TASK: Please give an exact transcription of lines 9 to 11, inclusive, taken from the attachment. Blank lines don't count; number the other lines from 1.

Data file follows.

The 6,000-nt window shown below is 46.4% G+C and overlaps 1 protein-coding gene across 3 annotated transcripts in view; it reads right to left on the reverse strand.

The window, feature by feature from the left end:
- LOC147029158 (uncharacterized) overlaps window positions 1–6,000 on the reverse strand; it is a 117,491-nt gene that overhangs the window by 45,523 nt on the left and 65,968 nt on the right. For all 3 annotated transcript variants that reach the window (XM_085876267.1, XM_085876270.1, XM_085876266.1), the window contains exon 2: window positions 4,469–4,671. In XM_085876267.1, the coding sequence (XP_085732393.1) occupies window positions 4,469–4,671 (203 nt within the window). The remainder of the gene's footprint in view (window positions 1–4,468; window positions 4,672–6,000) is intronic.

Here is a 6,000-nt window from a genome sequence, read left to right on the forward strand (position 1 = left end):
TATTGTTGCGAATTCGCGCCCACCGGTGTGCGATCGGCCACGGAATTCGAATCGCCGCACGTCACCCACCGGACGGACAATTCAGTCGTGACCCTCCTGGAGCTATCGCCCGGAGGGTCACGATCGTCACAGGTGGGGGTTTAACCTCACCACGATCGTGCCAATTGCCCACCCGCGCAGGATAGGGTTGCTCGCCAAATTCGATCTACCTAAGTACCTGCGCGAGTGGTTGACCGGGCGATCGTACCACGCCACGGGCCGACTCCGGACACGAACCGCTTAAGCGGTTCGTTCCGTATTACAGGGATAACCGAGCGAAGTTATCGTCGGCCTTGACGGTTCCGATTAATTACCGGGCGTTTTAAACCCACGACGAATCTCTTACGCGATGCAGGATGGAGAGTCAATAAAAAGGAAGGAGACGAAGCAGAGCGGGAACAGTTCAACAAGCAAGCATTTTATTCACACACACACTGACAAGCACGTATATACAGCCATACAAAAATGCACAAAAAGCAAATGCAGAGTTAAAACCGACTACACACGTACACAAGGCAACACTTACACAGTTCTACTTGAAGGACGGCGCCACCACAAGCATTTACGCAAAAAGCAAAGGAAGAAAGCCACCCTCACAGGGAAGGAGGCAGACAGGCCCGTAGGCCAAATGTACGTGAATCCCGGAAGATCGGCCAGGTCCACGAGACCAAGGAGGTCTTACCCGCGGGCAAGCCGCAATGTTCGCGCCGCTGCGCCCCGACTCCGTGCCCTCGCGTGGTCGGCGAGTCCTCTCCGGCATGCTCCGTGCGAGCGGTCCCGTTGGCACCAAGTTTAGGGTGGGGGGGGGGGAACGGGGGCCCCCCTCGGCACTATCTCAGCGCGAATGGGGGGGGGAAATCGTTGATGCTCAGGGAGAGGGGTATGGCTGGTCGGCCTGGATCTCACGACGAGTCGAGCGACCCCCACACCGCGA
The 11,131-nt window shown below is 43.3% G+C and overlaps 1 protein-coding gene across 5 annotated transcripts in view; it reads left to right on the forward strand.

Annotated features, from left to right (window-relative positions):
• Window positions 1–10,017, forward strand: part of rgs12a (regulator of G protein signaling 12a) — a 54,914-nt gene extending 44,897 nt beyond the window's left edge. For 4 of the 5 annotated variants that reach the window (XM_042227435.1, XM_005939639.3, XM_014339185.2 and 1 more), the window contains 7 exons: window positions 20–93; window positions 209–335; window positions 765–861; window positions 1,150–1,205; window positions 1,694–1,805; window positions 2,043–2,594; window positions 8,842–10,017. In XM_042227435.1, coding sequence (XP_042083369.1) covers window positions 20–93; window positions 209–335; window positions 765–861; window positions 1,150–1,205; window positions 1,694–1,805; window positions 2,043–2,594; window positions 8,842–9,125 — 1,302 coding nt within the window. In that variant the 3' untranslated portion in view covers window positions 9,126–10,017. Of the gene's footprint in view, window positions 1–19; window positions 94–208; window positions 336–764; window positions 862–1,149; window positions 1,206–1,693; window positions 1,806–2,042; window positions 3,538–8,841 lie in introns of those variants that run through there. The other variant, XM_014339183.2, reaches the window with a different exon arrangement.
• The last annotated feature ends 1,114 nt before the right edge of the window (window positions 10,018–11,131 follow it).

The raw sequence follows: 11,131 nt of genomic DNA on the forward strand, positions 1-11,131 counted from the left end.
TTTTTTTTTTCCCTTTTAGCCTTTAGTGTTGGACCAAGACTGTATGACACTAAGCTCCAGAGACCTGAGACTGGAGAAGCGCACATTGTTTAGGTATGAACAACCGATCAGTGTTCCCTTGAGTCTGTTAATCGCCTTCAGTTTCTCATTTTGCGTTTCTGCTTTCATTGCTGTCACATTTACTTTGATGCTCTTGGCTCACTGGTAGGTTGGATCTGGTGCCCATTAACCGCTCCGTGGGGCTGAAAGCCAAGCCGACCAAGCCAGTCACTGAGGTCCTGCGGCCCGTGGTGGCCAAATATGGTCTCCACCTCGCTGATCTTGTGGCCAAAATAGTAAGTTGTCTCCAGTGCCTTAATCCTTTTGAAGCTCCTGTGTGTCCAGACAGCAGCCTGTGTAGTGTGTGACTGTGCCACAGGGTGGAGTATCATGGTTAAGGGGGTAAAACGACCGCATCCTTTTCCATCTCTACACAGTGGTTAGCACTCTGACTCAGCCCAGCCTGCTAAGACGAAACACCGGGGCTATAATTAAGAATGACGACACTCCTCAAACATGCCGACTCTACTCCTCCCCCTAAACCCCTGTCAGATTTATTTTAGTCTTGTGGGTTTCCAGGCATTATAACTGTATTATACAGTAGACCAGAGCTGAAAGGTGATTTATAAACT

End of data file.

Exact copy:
• The last annotated feature ends 1,114 nt before the right edge of the window (window positions 10,018–11,131 follow it).

The raw sequence follows: 11,131 nt of genomic DNA on the forward strand, positions 1-11,131 counted from the left end.
TTTTTTTTTTCCCTTTTAGCCTTTAGTGTTGGACCAAGACTGTATGACACTAAGCTCCAGAGACCTGAGACTGGAGAAGCGCACATTGTTTAGGTATGAACAACCGATCAGTGTTCCCTTGAGTCTGTTAATCGCCTTCAGTTTCTCATTTTGCGTTTCTGCTTTCATTGCTGTCACATTTACTTTGATGCTCTTGGCTCACTGGTAGGTTGGATCTGGTGCCCATTAACCGCTCCGTGGGGCTGAAAGCCAAGCCGACCAAGCCAGTCACTGAGGTCCTGCGGCCCGTGGTGGCCAAATATGGTCTCCACCTCGCTGATCTTGTGGCCAAAATAGTAAGTTGTCTCCAGTGCCTTAATCCTTTTGAAGCTCCTGTGTGTCCAGACAGCAGCCTGTGTAGTGTGTGACTGTGCCACAGGGTGGAGTATCATGGTTAAGGGGGTAAAACGACCGCATCCTTTTCCATCTCTACACAGTGGTTAGCACTCTGACTCAGCCCAGCCTGCTAAGACGAAACACCGGGGCTATAATTAAGAATGACGACACTCCTCAAACATGCCGACTCTACTCCTCCCCCTAAACCCCTGTCAGATTTATTTTAGTCTTGTGGGTTTCCAGGCATTATAACTGTATTATACAGTAGACCAGAGCTGAAAGGTGATTTATAAACT